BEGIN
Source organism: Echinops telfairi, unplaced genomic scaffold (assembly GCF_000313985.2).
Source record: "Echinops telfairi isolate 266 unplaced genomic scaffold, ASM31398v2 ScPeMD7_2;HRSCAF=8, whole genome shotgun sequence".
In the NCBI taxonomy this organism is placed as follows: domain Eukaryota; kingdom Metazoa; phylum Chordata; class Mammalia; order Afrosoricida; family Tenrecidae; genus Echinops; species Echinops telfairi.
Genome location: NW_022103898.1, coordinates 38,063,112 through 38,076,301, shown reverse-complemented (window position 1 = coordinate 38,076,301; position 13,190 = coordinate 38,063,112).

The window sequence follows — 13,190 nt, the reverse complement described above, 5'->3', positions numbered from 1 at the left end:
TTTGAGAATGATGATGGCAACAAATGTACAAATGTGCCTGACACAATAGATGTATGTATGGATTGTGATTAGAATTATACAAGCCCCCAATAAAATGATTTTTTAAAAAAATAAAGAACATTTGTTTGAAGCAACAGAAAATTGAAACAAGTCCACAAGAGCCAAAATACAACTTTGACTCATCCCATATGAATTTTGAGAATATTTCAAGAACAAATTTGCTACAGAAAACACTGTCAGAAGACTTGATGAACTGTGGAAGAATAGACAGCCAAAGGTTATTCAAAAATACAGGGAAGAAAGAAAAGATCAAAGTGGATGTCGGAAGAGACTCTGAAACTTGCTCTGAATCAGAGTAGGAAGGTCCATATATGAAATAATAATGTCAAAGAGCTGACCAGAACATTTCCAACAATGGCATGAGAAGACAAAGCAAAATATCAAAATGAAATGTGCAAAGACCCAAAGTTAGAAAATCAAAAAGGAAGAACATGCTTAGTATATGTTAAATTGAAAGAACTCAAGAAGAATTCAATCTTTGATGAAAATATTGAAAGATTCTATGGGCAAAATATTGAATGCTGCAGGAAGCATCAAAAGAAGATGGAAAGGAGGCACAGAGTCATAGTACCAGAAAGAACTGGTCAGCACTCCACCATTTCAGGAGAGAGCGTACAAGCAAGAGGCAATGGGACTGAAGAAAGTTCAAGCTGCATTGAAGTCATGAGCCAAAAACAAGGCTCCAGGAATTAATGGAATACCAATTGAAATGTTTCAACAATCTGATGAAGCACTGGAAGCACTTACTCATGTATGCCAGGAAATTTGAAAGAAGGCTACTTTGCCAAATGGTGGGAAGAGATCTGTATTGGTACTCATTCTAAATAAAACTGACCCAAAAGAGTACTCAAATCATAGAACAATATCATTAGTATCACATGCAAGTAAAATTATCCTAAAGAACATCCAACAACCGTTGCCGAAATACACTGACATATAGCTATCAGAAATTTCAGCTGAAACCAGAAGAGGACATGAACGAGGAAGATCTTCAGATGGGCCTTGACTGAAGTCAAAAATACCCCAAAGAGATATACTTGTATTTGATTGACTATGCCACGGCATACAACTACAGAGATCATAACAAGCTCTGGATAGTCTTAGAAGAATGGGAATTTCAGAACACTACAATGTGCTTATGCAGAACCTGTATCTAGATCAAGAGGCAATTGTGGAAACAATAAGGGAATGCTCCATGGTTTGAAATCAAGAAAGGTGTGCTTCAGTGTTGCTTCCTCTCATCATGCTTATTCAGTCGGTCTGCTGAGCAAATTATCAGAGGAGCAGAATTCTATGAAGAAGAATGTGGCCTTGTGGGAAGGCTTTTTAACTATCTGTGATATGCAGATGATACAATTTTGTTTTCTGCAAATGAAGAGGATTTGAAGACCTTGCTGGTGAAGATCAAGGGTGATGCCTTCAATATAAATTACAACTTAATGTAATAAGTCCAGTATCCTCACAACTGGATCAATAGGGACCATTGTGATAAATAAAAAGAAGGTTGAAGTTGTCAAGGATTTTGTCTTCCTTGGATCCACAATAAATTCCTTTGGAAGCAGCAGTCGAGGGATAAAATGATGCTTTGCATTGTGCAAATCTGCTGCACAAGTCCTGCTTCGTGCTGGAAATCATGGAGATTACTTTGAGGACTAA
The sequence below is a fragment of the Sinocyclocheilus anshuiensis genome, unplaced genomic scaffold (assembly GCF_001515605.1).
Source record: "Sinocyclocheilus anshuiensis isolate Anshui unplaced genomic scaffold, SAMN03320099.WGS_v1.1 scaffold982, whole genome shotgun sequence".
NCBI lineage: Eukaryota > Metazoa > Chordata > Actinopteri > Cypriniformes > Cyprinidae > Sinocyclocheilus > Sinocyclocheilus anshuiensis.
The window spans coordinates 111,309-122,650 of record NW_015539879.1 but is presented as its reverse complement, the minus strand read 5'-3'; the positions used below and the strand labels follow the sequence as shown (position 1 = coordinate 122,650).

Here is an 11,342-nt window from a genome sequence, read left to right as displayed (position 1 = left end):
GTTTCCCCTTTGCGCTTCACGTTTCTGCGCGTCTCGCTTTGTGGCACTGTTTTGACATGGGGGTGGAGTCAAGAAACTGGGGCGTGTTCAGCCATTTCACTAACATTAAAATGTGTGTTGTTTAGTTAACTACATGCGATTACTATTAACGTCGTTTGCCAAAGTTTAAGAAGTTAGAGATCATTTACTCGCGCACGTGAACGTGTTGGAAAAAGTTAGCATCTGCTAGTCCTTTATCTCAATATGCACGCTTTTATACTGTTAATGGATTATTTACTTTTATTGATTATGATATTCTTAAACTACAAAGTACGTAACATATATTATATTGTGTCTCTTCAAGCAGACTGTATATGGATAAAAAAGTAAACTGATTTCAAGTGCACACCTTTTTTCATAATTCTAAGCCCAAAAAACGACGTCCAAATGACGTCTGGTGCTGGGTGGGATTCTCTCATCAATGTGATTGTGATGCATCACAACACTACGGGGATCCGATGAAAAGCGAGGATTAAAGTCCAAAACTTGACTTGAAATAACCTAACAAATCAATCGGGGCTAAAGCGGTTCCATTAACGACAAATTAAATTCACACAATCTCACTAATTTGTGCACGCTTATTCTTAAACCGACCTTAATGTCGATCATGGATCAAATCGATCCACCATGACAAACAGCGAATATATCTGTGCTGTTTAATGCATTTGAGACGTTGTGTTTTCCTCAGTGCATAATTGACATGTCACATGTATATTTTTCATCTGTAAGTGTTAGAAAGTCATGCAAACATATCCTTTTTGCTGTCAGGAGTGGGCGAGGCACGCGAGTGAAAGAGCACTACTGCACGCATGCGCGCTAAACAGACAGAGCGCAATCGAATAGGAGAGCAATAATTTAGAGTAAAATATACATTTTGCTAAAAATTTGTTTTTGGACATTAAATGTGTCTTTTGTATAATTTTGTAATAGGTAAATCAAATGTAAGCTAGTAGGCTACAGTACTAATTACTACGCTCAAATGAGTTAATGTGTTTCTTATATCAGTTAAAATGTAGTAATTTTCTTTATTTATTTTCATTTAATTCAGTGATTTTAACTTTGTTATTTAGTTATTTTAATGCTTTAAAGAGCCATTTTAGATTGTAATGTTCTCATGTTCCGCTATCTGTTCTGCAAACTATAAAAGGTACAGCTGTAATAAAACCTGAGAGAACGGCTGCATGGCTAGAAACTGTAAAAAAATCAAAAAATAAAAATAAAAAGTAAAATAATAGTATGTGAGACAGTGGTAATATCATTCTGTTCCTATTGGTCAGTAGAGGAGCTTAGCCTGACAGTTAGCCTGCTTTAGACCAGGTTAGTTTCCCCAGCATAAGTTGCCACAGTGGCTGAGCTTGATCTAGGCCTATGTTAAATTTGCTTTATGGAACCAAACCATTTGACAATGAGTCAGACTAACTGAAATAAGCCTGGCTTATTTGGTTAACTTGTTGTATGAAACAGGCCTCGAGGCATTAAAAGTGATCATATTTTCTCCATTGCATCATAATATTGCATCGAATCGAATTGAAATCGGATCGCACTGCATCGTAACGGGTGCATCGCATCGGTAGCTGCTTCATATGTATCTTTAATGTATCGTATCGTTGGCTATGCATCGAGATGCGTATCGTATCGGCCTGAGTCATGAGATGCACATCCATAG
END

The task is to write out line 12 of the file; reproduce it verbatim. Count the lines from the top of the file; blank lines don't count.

GTTTCCCCTTTGCGCTTCACGTTTCTGCGCGTCTCGCTTTGTGGCACTGTTTTGACATGGGGGTGGAGTCAAGAAACTGGGGCGTGTTCAGCCATTTCACTAACATTAAAATGTGTGTTGTTTAGTTAACTACATGCGATTACTATTAACGTCGTTTGCCAAAGTTTAAGAAGTTAGAGATCATTTACTCGCGCACGTGAACGTGTTGGAAAAAGTTAGCATCTGCTAGTCCTTTATCTCAATATGCACGCTTTTATACTGTTAATGGATTATTTACTTTTATTGATTATGATATTCTTAAACTACAAAGTACGTAACATATATTATATTGTGTCTCTTCAAGCAGACTGTATATGGATAAAAAAGTAAACTGATTTCAAGTGCACACCTTTTTTCATAATTCTAAGCCCAAAAAACGACGTCCAAATGACGTCTGGTGCTGGGTGGGATTCTCTCATCAATGTGATTGTGATGCATCACAACACTACGGGGATCCGATGAAAAGCGAGGATTAAAGTCCAAAACTTGACTTGAAATAACCTAACAAATCAATCGGGGCTAAAGCGGTTCCATTAACGACAAATTAAATTCACACAATCTCACTAATTTGTGCACGCTTATTCTTAAACCGACCTTAATGTCGATCATGGATCAAATCGATCCACCATGACAAACAGCGAATATATCTGTGCTGTTTAATGCATTTGAGACGTTGTGTTTTCCTCAGTGCATAATTGACATGTCACATGTATATTTTTCATCTGTAAGTGTTAGAAAGTCATGCAAACATATCCTTTTTGCTGTCAGGAGTGGGCGAGGCACGCGAGTGAAAGAGCACTACTGCACGCATGCGCGCTAAACAGACAGAGCGCAATCGAATAGGAGAGCAATAATTTAGAGTAAAATATACATTTTGCTAAAAATTTGTTTTTGGACATTAAATGTGTCTTTTGTATAATTTTGTAATAGGTAAATCAAATGTAAGCTAGTAGGCTACAGTACTAATTACTACGCTCAAATGAGTTAATGTGTTTCTTATATCAGTTAAAATGTAGTAATTTTCTTTATTTATTTTCATTTAATTCAGTGATTTTAACTTTGTTATTTAGTTATTTTAATGCTTTAAAGAGCCATTTTAGATTGTAATGTTCTCATGTTCCGCTATCTGTTCTGCAAACTATAAAAGGTACAGCTGTAATAAAACCTGAGAGAACGGCTGCATGGCTAGAAACTGTAAAAAAATCAAAAAATAAAAATAAAAAGTAAAATAATAGTATGTGAGACAGTGGTAATATCATTCTGTTCCTATTGGTCAGTAGAGGAGCTTAGCCTGACAGTTAGCCTGCTTTAGACCAGGTTAGTTTCCCCAGCATAAGTTGCCACAGTGGCTGAGCTTGATCTAGGCCTATGTTAAATTTGCTTTATGGAACCAAACCATTTGACAATGAGTCAGACTAACTGAAATAAGCCTGGCTTATTTGGTTAACTTGTTGTATGAAACAGGCCTCGAGGCATTAAAAGTGATCATATTTTCTCCATTGCATCATAATATTGCATCGAATCGAATTGAAATCGGATCGCACTGCATCGTAACGGGTGCATCGCATCGGTAGCTGCTTCATATGTATCTTTAATGTATCGTATCGTTGGCTATGCATCGAGATGCGTATCGTATCGGCCTGAGTCATGAGATGCACATCCATAG